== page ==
My word, Tom. You really are a mine of useless information.
Look, Dad, Kids Eat Free!
Ah-ha! I hope you're not going to make quite such a mess of it as that little girl. (laughter)
No we're not!
Yes, I am Dad, I'm going to make a great big mess!
I am not a huge fan of folk music, but these guys were really good.
...120 bpm which then slows down to 116 bpm, and on the whole I found the album very poor value for step fans. (from a review of Prince's "Sign o the Times" in Aerobics and Jogging magazine)
Never judge a book by your own standards.
In each of these cases the Q1 version crudely damages the tone and mood of the earlier scene by confusing it with the later: so Capulet becomes impolite, the Nurse a tippler, the light poise of Romeo prosaic. .... The middle of the sppech in Q1 is not Shakespeare; for his still impatient and headstrong Mercutio, suddenly caught by spasms of physical agony and anguished thoughts, Q1 substitutes pedestrian hack-writing in regular dull rhythm, concluded with a dismally banal sententious couplet. ... (Brian Gibbons, 2nd Arden edn of Romeo and Juliet, 1980)
Every so often I jot down materials for an essay about - in fact, a defence of - critical relativism, but I'm sure I'll never write it. That's partly because I suppose that everything in my Defence must have been said about a thousand times already, and perhaps refuted a thousand times too, but I can't really be bothered to check because that kind of writing bores me. I like the idea of writing it, though. And whatever may have been said before, it's obvious that an unrelativistic view of art continues to flourish fiercely in some parts of the poetry world where plodding schoolmasterly chastisings and furious line-by-line tu quoques are clearly intended seriously by their authors.
I would have mentioned Fish's "Is there a text in this class?" as the only book on the subject I've ever willingly read (and I think basically I just agreed with it).
I would have quoted that bit in Borges' "Tlön Uqbar Orbis Tertius" about how no argument is considered complete until its refutal has been completely worked out.
(that would amount to fully understanding why each of your favourites might seem like shit to someone else, and why all the things you hate might seem wonderful to someone else...).
I would have written about "hard cases", where the relativist argument might seem counter-intuitive: for example, that there exists a possible understanding of the world, not necessarily yet instantiated, but no more nor less correct than our own, in which
the "Bad Quartos" of Shakespeare's plays are more valued than the good;
Mozart's juvenile symphonies are rated above the Six (or how about this one: Beethoven's "Battle Symphony" above the Nine?)
the money-spinning gestures of Wilkie Collins' terribly ill later years seem more interesting than Armadale...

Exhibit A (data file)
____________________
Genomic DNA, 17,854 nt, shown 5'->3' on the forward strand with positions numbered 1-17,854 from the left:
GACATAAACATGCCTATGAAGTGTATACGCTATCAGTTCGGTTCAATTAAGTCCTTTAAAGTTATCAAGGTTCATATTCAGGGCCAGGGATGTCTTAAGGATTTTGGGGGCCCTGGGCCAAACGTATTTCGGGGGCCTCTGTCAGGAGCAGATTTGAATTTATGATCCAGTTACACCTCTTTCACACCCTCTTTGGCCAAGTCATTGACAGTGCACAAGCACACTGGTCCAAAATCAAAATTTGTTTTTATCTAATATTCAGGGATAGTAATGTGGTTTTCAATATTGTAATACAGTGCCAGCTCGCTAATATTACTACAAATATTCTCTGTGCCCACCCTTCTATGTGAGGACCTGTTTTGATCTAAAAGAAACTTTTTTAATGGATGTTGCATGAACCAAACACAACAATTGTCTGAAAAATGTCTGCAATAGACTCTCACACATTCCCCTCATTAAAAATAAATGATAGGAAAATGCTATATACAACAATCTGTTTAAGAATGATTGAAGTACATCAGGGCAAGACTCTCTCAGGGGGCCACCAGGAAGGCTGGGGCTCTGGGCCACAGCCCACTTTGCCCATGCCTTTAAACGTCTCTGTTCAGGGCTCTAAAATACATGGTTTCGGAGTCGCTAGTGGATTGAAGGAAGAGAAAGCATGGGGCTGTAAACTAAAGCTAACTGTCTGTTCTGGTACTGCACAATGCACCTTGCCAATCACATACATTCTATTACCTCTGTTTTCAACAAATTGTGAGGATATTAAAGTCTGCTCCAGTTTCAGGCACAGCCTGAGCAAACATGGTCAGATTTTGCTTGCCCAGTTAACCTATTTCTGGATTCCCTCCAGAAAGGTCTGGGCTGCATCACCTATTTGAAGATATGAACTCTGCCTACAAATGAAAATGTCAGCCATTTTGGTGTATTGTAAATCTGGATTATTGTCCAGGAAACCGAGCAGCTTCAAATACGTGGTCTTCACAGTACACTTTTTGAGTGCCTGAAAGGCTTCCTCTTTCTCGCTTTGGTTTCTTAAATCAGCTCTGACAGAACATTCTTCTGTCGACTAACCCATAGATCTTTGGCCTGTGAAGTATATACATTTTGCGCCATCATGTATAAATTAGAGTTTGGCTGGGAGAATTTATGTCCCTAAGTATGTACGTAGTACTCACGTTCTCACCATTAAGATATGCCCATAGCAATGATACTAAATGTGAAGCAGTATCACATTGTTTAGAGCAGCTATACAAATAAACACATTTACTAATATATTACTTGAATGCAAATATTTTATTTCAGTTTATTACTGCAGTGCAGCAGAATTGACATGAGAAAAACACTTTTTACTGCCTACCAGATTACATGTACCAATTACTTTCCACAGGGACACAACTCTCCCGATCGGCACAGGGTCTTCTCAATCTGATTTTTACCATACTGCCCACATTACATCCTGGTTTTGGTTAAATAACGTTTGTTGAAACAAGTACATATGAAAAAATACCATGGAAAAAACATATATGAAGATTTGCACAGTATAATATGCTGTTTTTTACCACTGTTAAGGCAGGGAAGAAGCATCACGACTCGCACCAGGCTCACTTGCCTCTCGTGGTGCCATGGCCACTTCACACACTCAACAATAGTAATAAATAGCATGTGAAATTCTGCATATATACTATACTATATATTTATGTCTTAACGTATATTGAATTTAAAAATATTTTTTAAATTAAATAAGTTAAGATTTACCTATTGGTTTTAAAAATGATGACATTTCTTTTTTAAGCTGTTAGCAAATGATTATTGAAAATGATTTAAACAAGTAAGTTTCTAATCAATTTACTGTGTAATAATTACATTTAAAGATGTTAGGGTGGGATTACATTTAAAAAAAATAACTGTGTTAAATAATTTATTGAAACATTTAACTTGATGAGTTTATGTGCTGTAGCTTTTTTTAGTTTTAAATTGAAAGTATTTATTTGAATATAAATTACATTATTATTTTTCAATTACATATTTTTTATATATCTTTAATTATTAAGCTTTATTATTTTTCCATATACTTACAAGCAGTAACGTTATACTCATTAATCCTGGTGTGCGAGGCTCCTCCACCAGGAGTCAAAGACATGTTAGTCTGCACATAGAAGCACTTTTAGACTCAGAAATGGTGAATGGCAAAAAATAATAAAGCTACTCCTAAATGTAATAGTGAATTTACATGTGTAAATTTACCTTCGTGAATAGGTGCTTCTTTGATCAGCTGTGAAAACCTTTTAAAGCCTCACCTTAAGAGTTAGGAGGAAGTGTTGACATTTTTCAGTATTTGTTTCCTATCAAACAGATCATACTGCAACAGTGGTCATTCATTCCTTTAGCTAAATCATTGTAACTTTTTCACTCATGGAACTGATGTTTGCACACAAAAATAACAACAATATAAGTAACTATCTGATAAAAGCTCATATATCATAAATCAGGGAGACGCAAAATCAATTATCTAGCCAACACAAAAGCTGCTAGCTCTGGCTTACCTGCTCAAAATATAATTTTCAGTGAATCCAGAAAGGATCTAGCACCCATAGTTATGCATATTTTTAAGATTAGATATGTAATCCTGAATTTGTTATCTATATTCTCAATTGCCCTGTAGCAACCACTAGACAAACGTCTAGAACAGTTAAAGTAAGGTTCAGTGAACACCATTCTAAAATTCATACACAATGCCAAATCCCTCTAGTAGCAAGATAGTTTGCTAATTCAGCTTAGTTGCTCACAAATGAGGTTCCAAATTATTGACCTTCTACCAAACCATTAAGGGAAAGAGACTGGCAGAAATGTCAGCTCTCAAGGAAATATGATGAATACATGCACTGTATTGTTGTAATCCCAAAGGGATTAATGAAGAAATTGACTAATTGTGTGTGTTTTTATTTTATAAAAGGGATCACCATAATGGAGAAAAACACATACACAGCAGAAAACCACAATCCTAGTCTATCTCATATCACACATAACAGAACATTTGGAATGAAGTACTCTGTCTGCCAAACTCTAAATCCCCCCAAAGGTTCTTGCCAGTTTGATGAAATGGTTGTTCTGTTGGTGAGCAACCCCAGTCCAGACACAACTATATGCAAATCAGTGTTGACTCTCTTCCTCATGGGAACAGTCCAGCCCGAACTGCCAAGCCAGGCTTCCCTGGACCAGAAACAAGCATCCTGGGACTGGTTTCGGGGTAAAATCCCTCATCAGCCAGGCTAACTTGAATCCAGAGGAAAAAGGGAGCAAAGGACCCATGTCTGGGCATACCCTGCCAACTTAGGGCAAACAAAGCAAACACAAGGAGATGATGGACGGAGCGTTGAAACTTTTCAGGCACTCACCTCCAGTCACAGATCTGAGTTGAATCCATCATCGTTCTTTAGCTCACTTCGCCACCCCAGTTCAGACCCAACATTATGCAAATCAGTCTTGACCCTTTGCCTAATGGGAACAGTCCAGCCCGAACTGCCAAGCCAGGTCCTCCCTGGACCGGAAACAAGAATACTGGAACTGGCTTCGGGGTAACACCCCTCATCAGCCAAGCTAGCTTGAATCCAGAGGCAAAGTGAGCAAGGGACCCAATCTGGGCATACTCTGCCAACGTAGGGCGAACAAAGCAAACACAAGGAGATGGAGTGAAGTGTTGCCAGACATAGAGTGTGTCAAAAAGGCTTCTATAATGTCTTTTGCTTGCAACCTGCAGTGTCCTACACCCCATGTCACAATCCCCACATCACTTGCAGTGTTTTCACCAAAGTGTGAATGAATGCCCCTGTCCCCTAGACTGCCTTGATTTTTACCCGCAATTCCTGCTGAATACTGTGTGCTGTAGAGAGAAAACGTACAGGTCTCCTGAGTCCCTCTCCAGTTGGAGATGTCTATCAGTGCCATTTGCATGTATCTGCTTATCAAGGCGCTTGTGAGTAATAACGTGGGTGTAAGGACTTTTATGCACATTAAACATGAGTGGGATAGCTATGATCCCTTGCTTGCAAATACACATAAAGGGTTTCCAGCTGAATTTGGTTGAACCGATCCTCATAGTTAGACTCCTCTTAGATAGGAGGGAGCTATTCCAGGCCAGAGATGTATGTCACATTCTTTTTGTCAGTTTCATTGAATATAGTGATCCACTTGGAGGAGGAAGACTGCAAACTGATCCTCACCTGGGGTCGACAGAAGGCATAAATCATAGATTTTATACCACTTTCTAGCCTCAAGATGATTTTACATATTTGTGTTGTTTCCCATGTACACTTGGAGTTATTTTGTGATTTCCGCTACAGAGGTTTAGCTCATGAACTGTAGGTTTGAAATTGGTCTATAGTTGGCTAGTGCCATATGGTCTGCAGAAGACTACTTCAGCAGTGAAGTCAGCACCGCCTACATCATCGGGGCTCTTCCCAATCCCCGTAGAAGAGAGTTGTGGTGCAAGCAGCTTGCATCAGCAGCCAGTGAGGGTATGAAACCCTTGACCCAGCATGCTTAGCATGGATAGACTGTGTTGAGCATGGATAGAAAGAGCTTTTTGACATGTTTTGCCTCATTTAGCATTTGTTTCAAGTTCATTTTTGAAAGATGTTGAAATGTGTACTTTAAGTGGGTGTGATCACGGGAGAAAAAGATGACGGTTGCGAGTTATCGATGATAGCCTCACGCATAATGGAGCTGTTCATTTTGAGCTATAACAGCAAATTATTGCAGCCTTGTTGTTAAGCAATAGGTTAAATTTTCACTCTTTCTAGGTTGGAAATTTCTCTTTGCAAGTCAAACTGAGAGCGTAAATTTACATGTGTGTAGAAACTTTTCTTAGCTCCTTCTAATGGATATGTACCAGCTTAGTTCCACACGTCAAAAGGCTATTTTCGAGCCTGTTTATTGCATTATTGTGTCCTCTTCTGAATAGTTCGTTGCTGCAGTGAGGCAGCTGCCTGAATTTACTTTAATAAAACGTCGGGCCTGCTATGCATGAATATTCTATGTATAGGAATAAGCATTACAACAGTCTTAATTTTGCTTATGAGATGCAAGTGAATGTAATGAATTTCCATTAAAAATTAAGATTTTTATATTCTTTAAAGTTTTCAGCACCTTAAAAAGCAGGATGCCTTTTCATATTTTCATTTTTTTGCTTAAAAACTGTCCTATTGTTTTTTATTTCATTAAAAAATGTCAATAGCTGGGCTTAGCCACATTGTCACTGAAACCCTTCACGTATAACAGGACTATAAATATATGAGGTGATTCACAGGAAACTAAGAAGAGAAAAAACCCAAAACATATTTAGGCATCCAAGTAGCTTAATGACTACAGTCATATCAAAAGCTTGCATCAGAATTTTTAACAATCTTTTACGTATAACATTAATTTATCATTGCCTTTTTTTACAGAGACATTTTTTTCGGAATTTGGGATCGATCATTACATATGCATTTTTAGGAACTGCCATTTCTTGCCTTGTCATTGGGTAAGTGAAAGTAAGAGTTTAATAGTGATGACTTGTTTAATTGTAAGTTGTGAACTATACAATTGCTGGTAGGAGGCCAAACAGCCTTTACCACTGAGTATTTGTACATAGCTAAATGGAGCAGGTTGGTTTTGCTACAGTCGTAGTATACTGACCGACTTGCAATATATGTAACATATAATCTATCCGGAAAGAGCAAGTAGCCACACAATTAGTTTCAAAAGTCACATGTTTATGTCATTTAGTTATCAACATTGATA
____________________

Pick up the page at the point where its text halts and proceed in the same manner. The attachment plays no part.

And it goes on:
(I sometimes get so absorbed in this matter that no sooner have I thought up some unthinkable reversal of our consensus, than I try and work out the kind of way you'd need to see the world in order to believe these things. Surprisingly often, this procedure leads me to a mental place that is both sensible and revelatory. Surprisingly often, a little inspection reveals that the opinion I once considered so outrageous is in fact not just defensible but already widely held, and my supposed consensus depended on a highly selective sample of the earth's inhabitants.)
In fact these are not really such hard cases. The necessary perspective for a simple reversal of canonical judgment is often quite easy to imagine. For example, "All Shakespeare's plays are wonderful" is a common canonical view, but far more common is the inverse judgment, "All Shakespeare's plays are boring". Such judgments never exist in a void. Thus the latter view commonly exists within a larger framework of "All old plays are boring", "All old books are boring", "Books are boring" etc. -all views of the world that there's no disputing. Thus, if we try and imagine a context for the view of Mozart proposed above, the easiest solution is to place it within a larger belief about youth - in effect, a denial of the values encoded in the very word "juvenilia". That wouldn't really be very hard to conceive - views about youth have been through many well-documented changes in the last few centuries. Like when you look at a sheep field and reflect that the skipping, curious lambs seem a whole lot more intelligent than their stodgy parents.
A really hard case might be something like: "All Shakespeare's plays are deadly bores, with the shining exception of the absorbing Two Gentlemen of Verona." This is an opinion that is tough to imagine being held, because its sole exception seems to imply literary values that, you'd think, would be bound to find something to admire in a few other Shakespeare plays as well. What could you value in the Two Gentlemen that you couldn't also find reasonably executed elsewhere? So perhaps it might be possible to construct composite and artificial judgments of this sort that are really impossible to hold, inextricably mired in self-contradiction? (I am far from conceding it.)
I would also have written about the basic differences in character between inner and outer views of some category of artefact - as rather neatly summed up in that "I'm not a huge fan of folk music" remark.
And I would have talked about the secrecy of artefacts, why audiences can never understand them nor authors come out and sit among their own audience.
[One reason I won't ever write this essay is that its cultural moment has passed... There's a faded, period feel to arguments that (even hypothetically) discuss the ranking of Shakespeare's plays. In practice everyone knows that we relativists have already won the argument, even if we've never really had it...]